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El Malecón Review
Havana's famous Malecón, sheltered by a sea wall, runs west for 7 km (4 mi) from La Punta (where it's also known as Avenida Antonio Maceo) and the harbor's entrance to the Santa Dorotea de Luna de la Chorrera fortress, near the mouth of the Río Almendares. Although it was designed in 1857 by a Cuban engineer, it wasn't built until 1902, thanks, in part, to the American capital that flowed to the island after the Spanish-American War. Once an opulent promenade flanked by brightly painted houses, the Malecón today is dark and dilapidated, the houses crumbling, and the wide limestone walkway broken and eroded. Yet it still has its charms. As it faces north, it offers spectacular views of both sunrise and sunset—perhaps accounting for the belief that there's not a single habanero who hasn't professed love eternal here at one time or another. Crashing waves and the rainbows created from their spray and the sun adds to the Malecón's magic.
As you walk, look for rectangles carved into the stone. These were once (and are still used as) sea baths, which fill at high tide and allowed people to splash about, safe from both currents and sharks. Just west of the Hotel Nacional you'll come to Monumento al Maine, honoring the 260 American sailors killed in the 1898 explosion of that U.S. warship, which was visiting Havana in a display of American might. Although the Spanish did all they could to immediately help the seamen, American officials and the press accused them of destroying the vessel. Cuban and Spanish historians believe that the explosion was deliberately planned by the Americans to justify U.S. intervention in the ongoing Second War of Independence. American historians maintain that the explosion was either accidental or provoked by Cuban annexationists. Though the explosion appears to have happened inside the vessel, as clearly indicated by the outward eruption of the steel hull, no definitive proof has ever been established. The event did, in any case, lead to what the United States calls the Spanish-American War (for Cubans this was the final stage of their War of Independence, which began in 1868) followed by a period of heavy U.S. involvement in Cuban affairs. A plaque dedicated by the Castro government here reads: "to the victims of the maine, who were sacrificed by imperialist voracity in its eagerness to seize the island of cuba".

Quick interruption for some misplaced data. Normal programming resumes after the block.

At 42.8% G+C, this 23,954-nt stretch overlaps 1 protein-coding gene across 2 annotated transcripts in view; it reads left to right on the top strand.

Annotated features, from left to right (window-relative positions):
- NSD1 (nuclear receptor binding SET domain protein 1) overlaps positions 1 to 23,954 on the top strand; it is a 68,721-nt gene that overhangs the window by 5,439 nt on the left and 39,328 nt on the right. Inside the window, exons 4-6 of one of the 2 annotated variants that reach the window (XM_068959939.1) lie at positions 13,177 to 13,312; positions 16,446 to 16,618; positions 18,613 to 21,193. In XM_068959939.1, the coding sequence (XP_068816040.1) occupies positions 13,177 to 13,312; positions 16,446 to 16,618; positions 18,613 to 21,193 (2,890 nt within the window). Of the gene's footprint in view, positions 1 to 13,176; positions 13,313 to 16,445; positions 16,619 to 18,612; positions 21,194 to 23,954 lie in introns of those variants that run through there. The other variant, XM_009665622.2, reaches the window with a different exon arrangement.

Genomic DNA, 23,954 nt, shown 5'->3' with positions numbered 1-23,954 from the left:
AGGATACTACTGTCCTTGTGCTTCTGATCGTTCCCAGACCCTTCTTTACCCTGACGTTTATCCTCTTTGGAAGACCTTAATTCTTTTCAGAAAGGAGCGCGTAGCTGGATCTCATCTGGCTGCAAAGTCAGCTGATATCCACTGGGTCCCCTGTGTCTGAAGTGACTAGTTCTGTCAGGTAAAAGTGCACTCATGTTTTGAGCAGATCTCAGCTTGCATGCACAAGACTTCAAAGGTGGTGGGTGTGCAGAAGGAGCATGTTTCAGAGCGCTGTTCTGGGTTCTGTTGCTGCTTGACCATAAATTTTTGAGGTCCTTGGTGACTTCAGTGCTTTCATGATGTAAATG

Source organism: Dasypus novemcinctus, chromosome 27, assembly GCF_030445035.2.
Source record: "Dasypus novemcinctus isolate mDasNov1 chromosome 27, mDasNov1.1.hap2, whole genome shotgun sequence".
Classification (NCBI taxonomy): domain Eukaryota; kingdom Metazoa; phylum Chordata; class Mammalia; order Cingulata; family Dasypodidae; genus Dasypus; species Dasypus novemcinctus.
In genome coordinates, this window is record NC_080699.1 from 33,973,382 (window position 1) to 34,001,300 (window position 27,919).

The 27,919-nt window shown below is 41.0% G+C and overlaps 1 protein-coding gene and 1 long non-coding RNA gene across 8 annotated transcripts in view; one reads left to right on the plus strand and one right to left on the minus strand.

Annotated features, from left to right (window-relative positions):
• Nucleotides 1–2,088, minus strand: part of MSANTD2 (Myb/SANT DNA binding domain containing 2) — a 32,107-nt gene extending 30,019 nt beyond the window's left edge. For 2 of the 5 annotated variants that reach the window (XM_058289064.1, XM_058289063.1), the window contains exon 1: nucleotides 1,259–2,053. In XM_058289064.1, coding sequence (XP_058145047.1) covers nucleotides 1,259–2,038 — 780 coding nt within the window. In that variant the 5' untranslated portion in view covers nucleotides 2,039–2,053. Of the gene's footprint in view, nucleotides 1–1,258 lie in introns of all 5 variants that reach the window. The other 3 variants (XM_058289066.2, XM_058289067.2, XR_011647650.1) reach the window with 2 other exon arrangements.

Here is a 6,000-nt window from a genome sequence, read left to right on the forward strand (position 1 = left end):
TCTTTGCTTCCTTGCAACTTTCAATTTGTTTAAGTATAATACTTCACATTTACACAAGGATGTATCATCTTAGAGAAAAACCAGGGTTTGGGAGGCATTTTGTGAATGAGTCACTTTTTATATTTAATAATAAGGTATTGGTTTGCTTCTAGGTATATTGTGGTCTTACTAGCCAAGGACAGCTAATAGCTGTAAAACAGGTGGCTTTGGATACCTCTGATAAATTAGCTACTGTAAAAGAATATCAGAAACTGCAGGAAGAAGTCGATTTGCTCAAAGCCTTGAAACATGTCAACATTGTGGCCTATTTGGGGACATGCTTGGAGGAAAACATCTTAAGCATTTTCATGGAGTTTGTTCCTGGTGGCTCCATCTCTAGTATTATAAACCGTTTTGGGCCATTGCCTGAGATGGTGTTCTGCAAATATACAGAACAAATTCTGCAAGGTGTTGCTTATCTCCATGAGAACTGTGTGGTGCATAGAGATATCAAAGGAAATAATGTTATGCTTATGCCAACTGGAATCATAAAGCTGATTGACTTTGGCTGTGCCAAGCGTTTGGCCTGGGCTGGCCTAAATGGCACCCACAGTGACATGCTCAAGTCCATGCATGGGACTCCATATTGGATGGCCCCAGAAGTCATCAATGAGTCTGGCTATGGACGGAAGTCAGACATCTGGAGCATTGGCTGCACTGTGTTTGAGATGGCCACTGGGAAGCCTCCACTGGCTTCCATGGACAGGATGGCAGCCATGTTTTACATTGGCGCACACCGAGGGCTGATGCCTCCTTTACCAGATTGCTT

Farther along, where Calle L runs into the Malecón, is the U.S. Interests Section, the de facto embassy. Until the Elián Gonzalez crisis, a giant billboard facing it depicted a Cuban soldier shaking a rifle at Uncle Sam (who peers across from Florida), with the Cuban soldier shouting: "Señores Imperialistas: No les tenemos absolutamente ningún miedo" ("Señores Imperialists: We are not in the least bit afraid of you"). During the long battle over Elián's "kidnapping" by his Miami relatives and the long process of his repatriation (upon which, for once, the governments of Cuba and the United States wholeheartedly agreed), an entire stage, theater, and propaganda venue was built here to host massive rallies demanding Elián's return and generally whipping Cuban nationalism up to a pearly froth. What you now see here is an elongated outdoor stage with an elaborate lighting and sound system called Forum Anti-Imperialista José Martí.
In keeping with its history as a place of demonstration, since 2006 a forest of 138 black flags with the Cuban star inscribed fly in plain view of the workers of the U.S. representation office. From the perspective of the Cuban government, the flags represent each victim who lost his or her life at the hands of the United States government in various affront taken over the years to destabilize the Cuban regime.
When you reach the Santa Dorotea de Luna de la Chorrera (La Chorrera) fortress—built in 1643 and named for the wife of Governor Alvaro de Luna and for the Río Almendares, or chorrera (stream)—be sure to stop in its restaurant for a meal or a mojito.
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